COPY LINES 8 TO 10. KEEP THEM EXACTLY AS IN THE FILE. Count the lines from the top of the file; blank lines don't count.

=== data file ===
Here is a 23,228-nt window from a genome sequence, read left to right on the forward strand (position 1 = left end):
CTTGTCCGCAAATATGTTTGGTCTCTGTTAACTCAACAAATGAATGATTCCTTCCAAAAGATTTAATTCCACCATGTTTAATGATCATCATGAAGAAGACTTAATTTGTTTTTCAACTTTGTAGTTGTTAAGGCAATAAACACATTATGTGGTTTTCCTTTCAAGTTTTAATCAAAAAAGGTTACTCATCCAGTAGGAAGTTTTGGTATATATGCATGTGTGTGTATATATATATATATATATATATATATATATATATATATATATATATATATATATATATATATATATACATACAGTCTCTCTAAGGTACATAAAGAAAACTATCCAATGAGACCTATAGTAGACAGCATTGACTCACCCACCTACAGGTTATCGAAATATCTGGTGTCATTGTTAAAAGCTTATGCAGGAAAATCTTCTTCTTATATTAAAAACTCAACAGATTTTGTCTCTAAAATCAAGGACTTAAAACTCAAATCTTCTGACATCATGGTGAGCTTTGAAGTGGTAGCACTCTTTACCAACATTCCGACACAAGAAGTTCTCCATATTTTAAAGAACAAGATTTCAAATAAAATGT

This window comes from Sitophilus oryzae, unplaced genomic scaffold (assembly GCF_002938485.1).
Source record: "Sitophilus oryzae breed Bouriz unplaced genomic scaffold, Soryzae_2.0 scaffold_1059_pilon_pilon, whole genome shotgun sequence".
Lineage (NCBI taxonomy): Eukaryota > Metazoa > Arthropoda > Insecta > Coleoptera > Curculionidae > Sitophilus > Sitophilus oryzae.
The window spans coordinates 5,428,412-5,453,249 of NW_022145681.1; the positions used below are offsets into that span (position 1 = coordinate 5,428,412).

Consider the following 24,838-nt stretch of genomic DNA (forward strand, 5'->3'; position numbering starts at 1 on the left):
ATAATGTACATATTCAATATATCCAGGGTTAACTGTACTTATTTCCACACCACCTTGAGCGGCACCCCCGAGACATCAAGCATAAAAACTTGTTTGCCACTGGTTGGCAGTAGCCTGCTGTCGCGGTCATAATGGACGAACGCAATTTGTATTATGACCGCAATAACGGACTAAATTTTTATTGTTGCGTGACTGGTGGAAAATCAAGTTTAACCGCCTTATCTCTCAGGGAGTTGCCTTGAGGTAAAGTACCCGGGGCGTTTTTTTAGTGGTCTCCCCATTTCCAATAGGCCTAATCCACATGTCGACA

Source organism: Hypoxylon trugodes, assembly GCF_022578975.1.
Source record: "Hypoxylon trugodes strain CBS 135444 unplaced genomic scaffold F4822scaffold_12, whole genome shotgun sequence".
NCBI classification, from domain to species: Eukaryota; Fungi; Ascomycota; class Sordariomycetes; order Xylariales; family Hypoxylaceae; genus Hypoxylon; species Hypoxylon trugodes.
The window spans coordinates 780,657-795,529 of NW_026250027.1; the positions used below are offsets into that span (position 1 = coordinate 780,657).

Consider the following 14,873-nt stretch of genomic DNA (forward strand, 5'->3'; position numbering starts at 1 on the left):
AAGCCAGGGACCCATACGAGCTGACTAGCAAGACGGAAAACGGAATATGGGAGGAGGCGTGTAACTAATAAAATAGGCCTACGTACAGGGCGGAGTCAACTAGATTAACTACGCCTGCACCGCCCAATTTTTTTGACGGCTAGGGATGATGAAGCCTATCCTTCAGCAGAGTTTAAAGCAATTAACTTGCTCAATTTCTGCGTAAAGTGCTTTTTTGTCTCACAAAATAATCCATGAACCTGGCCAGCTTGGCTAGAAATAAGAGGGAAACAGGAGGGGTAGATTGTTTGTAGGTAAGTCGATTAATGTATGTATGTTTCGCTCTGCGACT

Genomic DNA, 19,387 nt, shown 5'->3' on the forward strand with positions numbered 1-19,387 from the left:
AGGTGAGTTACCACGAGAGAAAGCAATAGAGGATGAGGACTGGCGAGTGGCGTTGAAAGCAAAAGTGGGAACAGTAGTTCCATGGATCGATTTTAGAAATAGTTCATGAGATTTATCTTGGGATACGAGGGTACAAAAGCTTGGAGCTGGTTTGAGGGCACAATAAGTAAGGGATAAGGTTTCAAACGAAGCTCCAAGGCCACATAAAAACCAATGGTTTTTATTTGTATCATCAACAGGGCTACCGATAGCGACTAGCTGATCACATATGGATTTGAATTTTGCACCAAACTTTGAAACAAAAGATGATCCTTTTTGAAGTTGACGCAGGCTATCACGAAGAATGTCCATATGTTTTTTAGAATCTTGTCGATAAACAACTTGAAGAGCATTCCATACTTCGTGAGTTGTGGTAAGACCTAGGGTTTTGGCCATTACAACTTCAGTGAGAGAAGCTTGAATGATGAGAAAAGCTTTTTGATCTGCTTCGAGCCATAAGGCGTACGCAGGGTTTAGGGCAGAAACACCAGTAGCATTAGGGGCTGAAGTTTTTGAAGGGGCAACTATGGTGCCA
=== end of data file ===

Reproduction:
ATAATGTACATATTCAATATATCCAGGGTTAACTGTACTTATTTCCACACCACCTTGAGCGGCACCCCCGAGACATCAAGCATAAAAACTTGTTTGCCACTGGTTGGCAGTAGCCTGCTGTCGCGGTCATAATGGACGAACGCAATTTGTATTATGACCGCAATAACGGACTAAATTTTTATTGTTGCGTGACTGGTGGAAAATCAAGTTTAACCGCCTTATCTCTCAGGGAGTTGCCTTGAGGTAAAGTACCCGGGGCGTTTTTTTAGTGGTCTCCCCATTTCCAATAGGCCTAATCCACATGTCGACA

Source organism: Hypoxylon trugodes, assembly GCF_022578975.1.
Source record: "Hypoxylon trugodes strain CBS 135444 unplaced genomic scaffold F4822scaffold_12, whole genome shotgun sequence".